Canning season has officially begun, and my first foray: strawberry jam. On toast, spread over brownies, spooned over yogurt – this stuff is divine. This is the recipe I used this year, no doubt next year I’ll have learned something new and be doing it differently, but this worked this year. You’ll need a water bath canner and clean 8 or 16 ounce canning jars with bands and new lids. Also, I never follow the directions on the box. So, yeah. There’s that. If you have experience with other variations on lower sugar water-bath canning recipes, I’d love to hear your tips – please share your experience/tips/recipes/variations in the comments.
- 8 cups crushed strawberries (from about 5 pounds whole strawberries, cleaned and tops removed)
- 1 1/2 c. raw organic sugar
- 1 packet (1.75 oz) no-sugar-needed fruit pectin
- organic lemon juice
Heat water in your water bath canner to boiling, and make sure jars and lids are clean and warm.
Clean and remove tops from strawberries, then crush them using food processer or, if you like chunky jam like me, a potato masher. Place 8 cups crushed berries in stock pot.
Add sugar and pectin and stir well, heating to a rolling boil – even when you stir it it continues to bubble. Allow to boil, stirring constantly for one minute. Remove immediately from heat and skim any foam off the top, if necessary.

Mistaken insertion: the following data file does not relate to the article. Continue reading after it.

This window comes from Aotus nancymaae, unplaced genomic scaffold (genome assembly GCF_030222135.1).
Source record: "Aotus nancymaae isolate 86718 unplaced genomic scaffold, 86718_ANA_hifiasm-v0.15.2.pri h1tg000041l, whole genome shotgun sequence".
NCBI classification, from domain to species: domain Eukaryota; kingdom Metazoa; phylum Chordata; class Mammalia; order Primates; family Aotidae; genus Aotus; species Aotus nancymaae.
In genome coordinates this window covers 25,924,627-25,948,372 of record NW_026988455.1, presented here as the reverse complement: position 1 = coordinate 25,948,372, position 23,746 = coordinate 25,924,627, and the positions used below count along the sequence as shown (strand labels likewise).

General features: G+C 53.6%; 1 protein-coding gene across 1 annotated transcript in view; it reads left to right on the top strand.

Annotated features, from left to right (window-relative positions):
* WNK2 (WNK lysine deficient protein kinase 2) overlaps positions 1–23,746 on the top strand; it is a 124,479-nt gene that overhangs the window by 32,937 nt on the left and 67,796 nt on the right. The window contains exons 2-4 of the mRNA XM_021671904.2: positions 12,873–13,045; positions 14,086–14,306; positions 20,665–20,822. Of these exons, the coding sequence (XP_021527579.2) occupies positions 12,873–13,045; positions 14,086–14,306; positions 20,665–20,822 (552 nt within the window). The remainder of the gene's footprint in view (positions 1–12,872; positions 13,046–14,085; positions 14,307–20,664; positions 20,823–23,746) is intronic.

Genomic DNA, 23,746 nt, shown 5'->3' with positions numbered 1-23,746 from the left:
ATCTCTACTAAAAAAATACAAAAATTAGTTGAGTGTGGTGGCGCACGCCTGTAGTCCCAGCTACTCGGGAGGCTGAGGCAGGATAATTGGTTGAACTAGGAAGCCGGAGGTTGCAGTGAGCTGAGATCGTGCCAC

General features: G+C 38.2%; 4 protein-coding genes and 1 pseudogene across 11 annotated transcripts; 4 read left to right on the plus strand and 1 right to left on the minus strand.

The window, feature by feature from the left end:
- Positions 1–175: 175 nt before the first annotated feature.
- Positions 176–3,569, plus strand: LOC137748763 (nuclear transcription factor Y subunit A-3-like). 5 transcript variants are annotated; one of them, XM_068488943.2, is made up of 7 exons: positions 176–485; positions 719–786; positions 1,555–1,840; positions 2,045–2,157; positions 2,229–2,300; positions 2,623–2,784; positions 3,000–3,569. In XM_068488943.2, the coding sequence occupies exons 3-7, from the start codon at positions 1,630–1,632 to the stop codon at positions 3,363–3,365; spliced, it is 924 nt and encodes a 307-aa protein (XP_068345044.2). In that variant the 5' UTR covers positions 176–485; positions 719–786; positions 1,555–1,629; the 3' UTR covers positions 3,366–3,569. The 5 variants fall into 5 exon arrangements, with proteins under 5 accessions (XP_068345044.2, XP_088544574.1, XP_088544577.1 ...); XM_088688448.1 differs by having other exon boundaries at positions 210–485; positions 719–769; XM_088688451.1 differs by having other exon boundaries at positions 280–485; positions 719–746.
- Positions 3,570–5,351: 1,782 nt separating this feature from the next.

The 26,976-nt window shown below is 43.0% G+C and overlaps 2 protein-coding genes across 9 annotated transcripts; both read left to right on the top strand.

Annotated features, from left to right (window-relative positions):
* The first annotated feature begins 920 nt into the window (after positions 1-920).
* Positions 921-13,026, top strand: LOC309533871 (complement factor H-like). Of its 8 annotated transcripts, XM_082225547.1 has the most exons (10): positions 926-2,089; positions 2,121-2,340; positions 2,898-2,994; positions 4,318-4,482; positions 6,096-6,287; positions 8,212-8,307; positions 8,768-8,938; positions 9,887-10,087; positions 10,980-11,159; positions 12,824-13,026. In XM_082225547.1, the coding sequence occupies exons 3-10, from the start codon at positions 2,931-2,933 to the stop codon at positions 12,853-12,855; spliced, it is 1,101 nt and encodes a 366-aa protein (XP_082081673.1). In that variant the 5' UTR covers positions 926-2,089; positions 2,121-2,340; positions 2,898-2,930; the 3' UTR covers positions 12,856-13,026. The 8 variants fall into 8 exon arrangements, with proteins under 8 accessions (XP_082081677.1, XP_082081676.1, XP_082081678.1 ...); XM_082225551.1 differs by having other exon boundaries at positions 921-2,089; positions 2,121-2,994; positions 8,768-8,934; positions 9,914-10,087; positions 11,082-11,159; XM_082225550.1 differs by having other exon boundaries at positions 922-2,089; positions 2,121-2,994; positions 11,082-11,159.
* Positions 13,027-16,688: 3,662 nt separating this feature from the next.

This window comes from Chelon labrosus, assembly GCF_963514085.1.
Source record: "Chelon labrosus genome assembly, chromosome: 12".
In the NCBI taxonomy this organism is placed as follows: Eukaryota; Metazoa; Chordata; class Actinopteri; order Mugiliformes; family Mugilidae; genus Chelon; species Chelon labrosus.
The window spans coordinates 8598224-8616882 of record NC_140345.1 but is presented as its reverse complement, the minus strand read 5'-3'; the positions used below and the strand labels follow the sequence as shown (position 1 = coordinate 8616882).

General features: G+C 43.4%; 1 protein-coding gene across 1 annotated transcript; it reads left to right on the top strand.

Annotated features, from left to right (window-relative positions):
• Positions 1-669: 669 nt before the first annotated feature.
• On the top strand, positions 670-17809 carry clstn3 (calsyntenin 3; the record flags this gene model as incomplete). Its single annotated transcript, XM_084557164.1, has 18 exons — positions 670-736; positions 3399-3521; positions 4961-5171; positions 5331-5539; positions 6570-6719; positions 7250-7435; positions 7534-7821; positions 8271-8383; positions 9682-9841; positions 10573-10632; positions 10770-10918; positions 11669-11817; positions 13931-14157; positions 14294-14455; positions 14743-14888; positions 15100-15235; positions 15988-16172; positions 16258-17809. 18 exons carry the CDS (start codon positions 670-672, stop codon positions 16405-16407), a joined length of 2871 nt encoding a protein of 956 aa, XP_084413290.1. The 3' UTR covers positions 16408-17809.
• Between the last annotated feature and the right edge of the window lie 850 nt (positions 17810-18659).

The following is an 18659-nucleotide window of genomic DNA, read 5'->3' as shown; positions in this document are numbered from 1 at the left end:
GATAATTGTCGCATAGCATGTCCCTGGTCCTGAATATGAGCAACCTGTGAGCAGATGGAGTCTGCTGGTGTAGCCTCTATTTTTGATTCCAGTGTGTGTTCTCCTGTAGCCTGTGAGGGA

Using a canning funnel, ladle strawberry mixture into jars, filling to a quarter-inch from the top and adding about a teaspoon of lemon juice to the top of each 8-ounce jar and about a tablespoon lemon juice to the top of each 16-ounce jar. Top with lids and bands, tightening only finger tight. Note: no need to stir the lemon juice – I just add it to ensure that the jam has enough acid to prevent nastiness such as botulism. We don’t like botulism, not one bit.
Place each jar in the water bath canner rack as you fill them. When full, lower the rack into the boiling water and cover the pot, allowing cans to boil for five minutes.
Remove cans from rack and place on towel, listening for each seal to “pop.” It may take up to ten minutes for some, but usually it happens pretty quickly for me.
Store jars in cool, dark place until ready for use. Enjoy